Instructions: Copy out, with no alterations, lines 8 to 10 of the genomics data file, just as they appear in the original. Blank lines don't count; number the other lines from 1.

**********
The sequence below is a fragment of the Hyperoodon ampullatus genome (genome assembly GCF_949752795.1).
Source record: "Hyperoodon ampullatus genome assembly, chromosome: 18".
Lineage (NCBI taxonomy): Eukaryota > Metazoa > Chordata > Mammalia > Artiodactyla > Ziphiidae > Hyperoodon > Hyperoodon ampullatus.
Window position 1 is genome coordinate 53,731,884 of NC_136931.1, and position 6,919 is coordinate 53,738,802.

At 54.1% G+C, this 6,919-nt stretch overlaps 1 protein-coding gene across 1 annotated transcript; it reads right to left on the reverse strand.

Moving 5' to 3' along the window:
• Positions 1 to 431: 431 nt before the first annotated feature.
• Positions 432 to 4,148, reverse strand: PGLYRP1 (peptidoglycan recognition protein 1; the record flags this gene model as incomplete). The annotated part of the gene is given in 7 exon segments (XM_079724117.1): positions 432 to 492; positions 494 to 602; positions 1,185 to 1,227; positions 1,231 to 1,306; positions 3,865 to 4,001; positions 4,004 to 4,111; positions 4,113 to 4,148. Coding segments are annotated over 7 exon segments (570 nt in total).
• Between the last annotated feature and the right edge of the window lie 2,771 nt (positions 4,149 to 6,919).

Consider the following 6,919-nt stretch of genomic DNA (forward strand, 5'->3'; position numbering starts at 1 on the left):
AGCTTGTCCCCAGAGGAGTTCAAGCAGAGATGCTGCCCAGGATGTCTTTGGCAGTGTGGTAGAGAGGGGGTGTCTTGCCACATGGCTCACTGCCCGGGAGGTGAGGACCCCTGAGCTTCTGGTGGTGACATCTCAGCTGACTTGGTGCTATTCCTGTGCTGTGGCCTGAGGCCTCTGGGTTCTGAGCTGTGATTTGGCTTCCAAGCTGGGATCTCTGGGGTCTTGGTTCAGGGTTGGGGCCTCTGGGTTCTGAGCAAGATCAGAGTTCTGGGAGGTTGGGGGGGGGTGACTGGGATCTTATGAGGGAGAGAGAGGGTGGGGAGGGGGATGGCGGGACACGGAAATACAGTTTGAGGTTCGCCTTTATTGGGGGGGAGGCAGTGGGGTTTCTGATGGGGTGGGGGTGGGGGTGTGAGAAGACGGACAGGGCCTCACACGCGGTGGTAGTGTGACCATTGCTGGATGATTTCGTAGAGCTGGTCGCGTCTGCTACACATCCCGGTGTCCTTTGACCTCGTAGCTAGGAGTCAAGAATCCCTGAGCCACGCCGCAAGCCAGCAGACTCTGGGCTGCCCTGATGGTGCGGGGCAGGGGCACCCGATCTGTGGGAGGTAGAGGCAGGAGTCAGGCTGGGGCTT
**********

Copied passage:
• Positions 432 to 4,148, reverse strand: PGLYRP1 (peptidoglycan recognition protein 1; the record flags this gene model as incomplete). The annotated part of the gene is given in 7 exon segments (XM_079724117.1): positions 432 to 492; positions 494 to 602; positions 1,185 to 1,227; positions 1,231 to 1,306; positions 3,865 to 4,001; positions 4,004 to 4,111; positions 4,113 to 4,148. Coding segments are annotated over 7 exon segments (570 nt in total).
• Between the last annotated feature and the right edge of the window lie 2,771 nt (positions 4,149 to 6,919).

Consider the following 6,919-nt stretch of genomic DNA (forward strand, 5'->3'; position numbering starts at 1 on the left):